Mary: Well, I’m a full time freelance writer who makes her living about equally in three different areas: marketing/commercial copywriting, editorial articles for trade magazines, and books. My last book was my first self-published effort, and I decided to do it right, launching a full-fledged publishing company with the intent to provide a forum for other less-well-known writers like myself. So that‚s how I came to be a book publisher. Almost Perfect came about because of a particular experience I had as a pet owner.

My partner, Shelly, and I have four cats, all rescues with special needs: I scraped Weaver off the highway just after he‚d been hit by a car. We got Winkie from an older woman who already had six cats and felt unable to take him after he wandered into her yard with his eye hanging out. Boo Kitty was a feral girl who’d been brought to the SPCA across the river, which wouldn’t keep her because she’d been bitten on the spine and they couldn’t guarantee potential adoptees that she wouldn’t develop rabies or some other such disease. But the critter who inspired the book is Idgie, who came to us through an adoption program at one of the big box pet stores. She was born without eyes and testing positive to feline leukemia.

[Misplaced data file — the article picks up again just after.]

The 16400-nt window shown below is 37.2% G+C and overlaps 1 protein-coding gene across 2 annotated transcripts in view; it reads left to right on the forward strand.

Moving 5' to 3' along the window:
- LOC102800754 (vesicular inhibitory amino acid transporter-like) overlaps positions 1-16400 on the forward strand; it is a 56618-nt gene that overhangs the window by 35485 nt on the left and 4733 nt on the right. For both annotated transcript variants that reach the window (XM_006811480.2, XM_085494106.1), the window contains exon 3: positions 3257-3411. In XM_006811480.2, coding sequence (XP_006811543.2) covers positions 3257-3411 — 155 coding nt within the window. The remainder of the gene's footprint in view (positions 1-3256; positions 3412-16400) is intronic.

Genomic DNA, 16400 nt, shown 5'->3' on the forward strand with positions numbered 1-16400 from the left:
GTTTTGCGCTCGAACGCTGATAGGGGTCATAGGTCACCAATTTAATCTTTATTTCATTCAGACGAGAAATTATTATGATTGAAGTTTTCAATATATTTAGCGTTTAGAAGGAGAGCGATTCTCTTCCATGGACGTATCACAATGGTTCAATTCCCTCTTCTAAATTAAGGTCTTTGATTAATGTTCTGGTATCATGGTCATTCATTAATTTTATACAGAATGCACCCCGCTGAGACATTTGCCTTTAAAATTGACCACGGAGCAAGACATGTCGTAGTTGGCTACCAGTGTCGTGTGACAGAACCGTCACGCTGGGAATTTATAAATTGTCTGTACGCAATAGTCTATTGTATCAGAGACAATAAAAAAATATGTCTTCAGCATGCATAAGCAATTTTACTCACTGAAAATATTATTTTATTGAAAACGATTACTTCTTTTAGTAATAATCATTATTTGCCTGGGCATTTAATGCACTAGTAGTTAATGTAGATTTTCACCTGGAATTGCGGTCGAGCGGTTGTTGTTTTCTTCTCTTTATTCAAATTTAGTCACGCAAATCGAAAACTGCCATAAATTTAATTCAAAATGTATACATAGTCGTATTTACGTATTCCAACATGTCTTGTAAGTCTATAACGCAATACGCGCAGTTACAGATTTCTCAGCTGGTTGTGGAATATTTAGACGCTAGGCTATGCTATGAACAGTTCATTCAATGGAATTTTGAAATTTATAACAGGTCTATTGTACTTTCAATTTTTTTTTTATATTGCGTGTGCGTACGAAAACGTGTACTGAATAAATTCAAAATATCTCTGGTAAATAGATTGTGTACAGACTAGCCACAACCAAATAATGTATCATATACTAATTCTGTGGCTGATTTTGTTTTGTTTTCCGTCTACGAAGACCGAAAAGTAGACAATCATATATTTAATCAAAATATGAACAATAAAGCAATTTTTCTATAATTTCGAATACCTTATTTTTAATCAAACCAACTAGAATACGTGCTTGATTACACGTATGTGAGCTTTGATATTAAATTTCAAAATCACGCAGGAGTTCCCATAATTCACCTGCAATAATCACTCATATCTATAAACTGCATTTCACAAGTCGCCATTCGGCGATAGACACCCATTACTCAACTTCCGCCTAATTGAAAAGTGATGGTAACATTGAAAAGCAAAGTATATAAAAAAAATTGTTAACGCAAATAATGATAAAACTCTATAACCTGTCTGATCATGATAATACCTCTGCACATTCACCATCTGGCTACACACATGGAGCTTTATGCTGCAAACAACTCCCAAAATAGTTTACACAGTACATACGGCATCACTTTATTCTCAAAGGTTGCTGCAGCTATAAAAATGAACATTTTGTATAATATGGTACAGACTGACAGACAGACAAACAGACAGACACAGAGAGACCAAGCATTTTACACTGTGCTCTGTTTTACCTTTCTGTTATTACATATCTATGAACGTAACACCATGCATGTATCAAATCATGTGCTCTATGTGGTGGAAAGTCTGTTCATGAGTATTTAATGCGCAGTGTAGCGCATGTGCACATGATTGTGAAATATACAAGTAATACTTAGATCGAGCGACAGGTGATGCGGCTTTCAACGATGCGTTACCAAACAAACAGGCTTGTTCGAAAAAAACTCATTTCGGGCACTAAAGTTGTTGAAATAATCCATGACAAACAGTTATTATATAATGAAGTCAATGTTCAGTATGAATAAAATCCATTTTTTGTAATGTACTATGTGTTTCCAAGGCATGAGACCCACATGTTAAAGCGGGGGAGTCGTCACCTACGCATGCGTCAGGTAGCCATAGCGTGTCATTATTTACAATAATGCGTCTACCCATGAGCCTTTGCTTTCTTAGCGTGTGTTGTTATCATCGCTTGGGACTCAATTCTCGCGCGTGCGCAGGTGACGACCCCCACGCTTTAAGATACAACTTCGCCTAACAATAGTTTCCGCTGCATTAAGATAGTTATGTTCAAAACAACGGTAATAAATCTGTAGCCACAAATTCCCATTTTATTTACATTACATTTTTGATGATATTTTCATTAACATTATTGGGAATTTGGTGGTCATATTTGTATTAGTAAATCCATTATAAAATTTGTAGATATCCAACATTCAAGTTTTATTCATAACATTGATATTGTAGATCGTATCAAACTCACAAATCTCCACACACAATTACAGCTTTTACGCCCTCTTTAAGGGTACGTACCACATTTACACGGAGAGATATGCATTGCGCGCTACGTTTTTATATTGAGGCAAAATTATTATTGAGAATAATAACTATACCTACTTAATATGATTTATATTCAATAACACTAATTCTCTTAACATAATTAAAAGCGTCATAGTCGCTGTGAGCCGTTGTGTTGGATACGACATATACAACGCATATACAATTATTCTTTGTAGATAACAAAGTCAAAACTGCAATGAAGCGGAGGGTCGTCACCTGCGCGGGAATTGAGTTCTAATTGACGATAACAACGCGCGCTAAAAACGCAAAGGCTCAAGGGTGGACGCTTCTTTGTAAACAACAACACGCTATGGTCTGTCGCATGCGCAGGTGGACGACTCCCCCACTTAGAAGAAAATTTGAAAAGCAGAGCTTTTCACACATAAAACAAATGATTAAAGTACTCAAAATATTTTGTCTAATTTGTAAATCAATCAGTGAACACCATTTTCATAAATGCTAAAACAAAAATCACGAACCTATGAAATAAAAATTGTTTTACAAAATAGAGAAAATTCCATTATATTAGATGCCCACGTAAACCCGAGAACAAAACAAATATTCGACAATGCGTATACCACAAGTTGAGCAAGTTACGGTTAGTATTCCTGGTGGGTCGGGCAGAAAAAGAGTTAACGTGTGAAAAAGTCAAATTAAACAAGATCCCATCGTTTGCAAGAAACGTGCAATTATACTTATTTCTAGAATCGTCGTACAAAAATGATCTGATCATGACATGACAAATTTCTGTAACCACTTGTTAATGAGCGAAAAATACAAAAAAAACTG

I’ll let the book tell that whole story, but it was watching Idgie grow up and insist on living a full life despite all the odds against her that made me think other people must have similar stories to tell about how a supposedly “disabled” creature changed their lives through inspiration. So I put out a call for submissions via the Internet at a bunch of writing and pet sites.

Andrea: How did you choose the stories that went into Almost Perfect and how many submissions did you receive?